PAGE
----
There is a national, statewide, and local pattern of police using excessive force against people of color during routine encounters. The video and reports provided by the San Mateo County District Attorney related to the death of Chinedu Okobi in Millbrae on Oct. 3 have all the earmarks of racial profiling. If crossing the street made Okobi the object of police attention and attempted detention – one has to ask if Okobi was white, would the reaction have been the same? After officers made contact and tased him, Okobi’s agitation should have raised the question of a mental health issue. Yet the arresting officers instead decided he was under the influence of drugs and initiated aggressive detention techniques.
The decision by the district attorney not to prosecute the officers doesn’t erase the fact that racial profiling and unnecessary force led to Okobi’s death. The actions by the San Mateo County Sheriff’s Office deprived Okobi of his fundamental constitutional rights. The deputies involved should be held accountable.
We must look at why these deputies were so fearful of an unarmed Black man. Statements made in the videos show that they assumed he was full of drugs. Toxicology reports disprove this assumption. The officers commented that Okobi had “super human strength” saying they “had to dogpile on him just to contain his strength.”
These comments are infected with racism and show that racial stereotypes motivated the officers’ decisions to create a conflict, and then continue to escalate the situation until Okobi lay dying in the street. Racially-biased policing undermines public safety and has disastrous impacts on people of color.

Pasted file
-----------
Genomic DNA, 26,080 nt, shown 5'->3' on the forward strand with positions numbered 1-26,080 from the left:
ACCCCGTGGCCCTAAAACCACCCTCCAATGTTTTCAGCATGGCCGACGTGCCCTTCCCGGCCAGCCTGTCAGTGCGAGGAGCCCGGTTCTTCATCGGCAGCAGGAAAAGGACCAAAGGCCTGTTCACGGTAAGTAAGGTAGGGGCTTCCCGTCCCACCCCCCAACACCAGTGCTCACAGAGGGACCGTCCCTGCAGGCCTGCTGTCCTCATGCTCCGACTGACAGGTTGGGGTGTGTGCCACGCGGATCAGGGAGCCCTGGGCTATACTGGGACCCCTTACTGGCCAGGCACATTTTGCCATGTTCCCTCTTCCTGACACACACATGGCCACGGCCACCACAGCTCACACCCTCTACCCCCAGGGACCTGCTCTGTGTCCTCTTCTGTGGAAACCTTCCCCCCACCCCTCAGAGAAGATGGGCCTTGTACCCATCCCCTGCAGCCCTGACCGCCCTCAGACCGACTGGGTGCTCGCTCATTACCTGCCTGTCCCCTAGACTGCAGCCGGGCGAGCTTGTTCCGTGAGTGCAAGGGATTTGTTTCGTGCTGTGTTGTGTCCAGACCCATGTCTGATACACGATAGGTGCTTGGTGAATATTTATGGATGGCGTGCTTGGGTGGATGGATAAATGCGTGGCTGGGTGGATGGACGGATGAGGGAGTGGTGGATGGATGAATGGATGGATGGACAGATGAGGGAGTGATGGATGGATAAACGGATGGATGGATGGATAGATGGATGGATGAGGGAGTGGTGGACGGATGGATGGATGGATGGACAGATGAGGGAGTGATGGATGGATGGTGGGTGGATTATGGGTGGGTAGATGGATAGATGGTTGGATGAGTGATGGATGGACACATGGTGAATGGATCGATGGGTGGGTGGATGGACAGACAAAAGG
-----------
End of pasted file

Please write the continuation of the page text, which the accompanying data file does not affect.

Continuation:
Police officers should be trained in de-escalation tactics, and force should be used as a last resort, not a first option. The San Mateo County Sherriff’s Office policies on Use of Force and Tasers are not in line with best practices. The department’s Use of Force policy doesn’t include de-escalation as a first option and does not emphasize that force should be used only when necessary. While the Board of Supervisors recently held a “study session” on taser use, only the sheriff can change the policies.
Okobi’s death proves once again that tasers are not non-lethal weapons. They are in fact highly dangerous and have accounted for over 1,000 deaths, according to a Reuters study. Tasers are disproportionately used against people of color and those with mental health issues. Tasing someone multiple times and piling on the person tased, as was the case with Okobi, is a recipe for disaster. Tasers should only be used when there is an immediate threat of serious physical harm, and after other less dangerous tactics are tried, such as de-escalation. Tasers should never be used simply to gain compliance with officers’ commands.